Top 10 Countries of the Energy Trilemma Index
The top 10 countries in this year’s Energy Trilemma Index all have a few things in common: They are developed countries with higher shares of energy coming from low- or zero-carbon sources that are supported by well-established energy efficiency programs. But the similarities end there, highlighting that there is no one-size-fits-all solution to solving the energy trilemma.
The Index ranks countries in terms of their likely ability to meet and balance the sometimes competing three dimensions of the energy trilemma:
- Energy security: including the management of energy supply from domestic and external sources, the reliability of energy infrastructure, and the ability of participating energy companies to meet current and future demand.
- Energy equity: the accessibility and affordability of energy across the population.
- Environmental sustainability: including supply and demand-side energy efficiencies and the development of energy supply from renewable and other low-carbon sources.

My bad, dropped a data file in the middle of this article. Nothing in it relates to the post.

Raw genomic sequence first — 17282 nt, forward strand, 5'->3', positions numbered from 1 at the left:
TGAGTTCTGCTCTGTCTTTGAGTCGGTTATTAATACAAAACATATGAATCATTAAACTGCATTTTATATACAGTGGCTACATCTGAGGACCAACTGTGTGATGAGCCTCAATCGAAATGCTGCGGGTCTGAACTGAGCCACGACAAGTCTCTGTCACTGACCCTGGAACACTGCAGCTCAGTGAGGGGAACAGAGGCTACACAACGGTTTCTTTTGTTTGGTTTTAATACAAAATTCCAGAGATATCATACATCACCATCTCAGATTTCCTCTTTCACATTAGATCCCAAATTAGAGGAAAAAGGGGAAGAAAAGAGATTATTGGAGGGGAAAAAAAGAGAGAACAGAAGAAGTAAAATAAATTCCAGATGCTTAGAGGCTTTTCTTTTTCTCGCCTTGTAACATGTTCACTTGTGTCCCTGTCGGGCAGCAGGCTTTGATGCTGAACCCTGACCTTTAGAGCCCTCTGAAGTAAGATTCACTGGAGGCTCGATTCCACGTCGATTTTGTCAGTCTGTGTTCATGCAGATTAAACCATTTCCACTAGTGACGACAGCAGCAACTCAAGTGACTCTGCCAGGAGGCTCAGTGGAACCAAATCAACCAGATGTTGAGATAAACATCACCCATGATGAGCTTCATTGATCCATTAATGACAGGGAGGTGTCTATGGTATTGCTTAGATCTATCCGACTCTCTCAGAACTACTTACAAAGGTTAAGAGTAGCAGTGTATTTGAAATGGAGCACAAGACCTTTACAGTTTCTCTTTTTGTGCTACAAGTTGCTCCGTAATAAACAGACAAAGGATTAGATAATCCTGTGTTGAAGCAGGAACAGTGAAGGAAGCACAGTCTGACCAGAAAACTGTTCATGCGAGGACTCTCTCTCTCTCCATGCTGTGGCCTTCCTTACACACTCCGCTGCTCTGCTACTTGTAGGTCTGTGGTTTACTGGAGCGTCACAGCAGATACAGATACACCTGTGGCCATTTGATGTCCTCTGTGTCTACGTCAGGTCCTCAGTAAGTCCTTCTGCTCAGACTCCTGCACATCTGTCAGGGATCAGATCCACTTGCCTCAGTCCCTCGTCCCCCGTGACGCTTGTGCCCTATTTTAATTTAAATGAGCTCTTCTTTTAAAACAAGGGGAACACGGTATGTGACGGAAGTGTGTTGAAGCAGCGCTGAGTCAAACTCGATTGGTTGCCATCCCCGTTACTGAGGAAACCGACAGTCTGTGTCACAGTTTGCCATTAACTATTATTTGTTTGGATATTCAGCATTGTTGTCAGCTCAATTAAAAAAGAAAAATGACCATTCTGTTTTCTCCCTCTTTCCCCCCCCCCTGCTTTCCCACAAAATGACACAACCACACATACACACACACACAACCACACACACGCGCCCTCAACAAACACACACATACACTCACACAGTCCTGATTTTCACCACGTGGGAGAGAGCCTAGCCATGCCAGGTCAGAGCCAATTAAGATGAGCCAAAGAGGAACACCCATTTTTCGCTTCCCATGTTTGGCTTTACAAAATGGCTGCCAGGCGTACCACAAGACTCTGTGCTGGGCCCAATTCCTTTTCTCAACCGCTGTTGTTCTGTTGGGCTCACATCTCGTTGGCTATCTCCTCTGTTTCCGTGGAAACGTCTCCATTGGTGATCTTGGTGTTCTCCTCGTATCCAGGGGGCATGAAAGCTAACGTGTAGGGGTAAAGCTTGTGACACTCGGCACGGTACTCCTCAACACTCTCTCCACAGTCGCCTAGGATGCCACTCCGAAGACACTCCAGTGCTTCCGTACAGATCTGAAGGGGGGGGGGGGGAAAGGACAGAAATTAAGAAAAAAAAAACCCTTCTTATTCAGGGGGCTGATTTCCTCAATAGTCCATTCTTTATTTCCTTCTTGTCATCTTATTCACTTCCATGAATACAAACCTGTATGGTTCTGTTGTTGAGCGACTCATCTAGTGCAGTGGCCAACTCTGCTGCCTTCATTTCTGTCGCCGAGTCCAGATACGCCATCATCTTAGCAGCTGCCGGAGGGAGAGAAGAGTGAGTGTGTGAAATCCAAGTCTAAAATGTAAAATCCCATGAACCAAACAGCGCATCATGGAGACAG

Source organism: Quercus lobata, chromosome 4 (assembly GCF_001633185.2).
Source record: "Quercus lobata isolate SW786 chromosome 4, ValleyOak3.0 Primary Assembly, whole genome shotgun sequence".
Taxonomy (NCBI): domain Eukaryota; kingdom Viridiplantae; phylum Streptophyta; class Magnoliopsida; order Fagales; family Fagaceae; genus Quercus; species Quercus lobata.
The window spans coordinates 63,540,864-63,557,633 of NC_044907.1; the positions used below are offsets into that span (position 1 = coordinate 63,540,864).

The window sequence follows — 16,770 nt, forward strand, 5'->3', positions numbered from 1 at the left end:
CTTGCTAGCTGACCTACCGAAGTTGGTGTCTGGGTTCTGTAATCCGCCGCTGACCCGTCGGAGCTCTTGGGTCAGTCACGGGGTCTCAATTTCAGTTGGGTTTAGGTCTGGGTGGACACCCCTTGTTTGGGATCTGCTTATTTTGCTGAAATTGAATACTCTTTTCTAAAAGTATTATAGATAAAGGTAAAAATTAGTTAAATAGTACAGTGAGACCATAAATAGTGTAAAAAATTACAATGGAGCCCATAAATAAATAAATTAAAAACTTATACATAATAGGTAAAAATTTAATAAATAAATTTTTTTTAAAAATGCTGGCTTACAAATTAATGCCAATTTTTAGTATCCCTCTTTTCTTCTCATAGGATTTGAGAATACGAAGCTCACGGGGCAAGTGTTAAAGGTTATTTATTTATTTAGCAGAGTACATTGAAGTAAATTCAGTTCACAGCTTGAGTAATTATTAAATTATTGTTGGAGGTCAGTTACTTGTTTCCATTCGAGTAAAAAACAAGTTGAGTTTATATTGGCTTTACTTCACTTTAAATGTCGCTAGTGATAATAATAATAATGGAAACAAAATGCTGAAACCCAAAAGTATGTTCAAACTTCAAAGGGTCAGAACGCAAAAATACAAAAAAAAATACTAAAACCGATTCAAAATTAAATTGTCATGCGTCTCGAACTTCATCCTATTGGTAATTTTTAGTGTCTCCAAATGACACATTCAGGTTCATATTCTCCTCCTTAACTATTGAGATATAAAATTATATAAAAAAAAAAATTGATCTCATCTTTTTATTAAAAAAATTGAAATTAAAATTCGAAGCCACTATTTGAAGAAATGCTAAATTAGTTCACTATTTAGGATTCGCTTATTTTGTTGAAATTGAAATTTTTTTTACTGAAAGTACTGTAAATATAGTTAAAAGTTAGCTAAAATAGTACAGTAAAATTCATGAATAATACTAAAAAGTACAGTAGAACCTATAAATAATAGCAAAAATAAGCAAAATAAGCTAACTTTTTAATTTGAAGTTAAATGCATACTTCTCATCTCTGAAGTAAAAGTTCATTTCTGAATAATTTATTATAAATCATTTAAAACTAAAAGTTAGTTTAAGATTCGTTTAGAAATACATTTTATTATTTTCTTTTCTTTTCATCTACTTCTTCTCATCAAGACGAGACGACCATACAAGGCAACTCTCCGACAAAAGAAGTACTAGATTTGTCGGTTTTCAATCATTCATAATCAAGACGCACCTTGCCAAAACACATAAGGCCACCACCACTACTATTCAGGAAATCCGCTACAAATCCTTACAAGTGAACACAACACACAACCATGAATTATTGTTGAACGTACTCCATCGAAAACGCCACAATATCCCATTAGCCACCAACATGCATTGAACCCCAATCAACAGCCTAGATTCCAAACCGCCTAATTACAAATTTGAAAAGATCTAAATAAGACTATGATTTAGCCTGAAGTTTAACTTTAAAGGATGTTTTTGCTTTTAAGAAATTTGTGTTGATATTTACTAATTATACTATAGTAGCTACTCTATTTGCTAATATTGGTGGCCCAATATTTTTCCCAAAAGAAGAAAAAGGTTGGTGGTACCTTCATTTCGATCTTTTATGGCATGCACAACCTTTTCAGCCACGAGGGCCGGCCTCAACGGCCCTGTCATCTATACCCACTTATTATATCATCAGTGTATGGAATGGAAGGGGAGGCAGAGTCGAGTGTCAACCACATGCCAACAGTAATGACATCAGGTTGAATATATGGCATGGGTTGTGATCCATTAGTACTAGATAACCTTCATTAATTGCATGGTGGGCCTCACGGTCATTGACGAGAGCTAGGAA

This year’s Index rankings show changes for several countries, including high performers. For example, Germany and Spain are showing downward trends since 2012 and have moved out of the top 10 overall ranking. Mature developed economies are working to craft and finance a successful transition from aging energy systems to ones that serve the needs of economies and societies for the next 50 years and beyond. These changes demonstrate the challenges facing policy makers in crafting policies that support the transition and renewal of energy systems while ensuring affordable energy and a robust energy sector.
The next five years will bring even more changes to the Index as rapidly ongoing technology developments, recent investments and policy decisions will begin to take effect. These include the effects of industrialized emerging economies managing energy demand growth and enhancing environmental sustainability; continued rapid growth in renewable energy in developed and developing countries; and the efforts by developed countries to update aging infrastructure.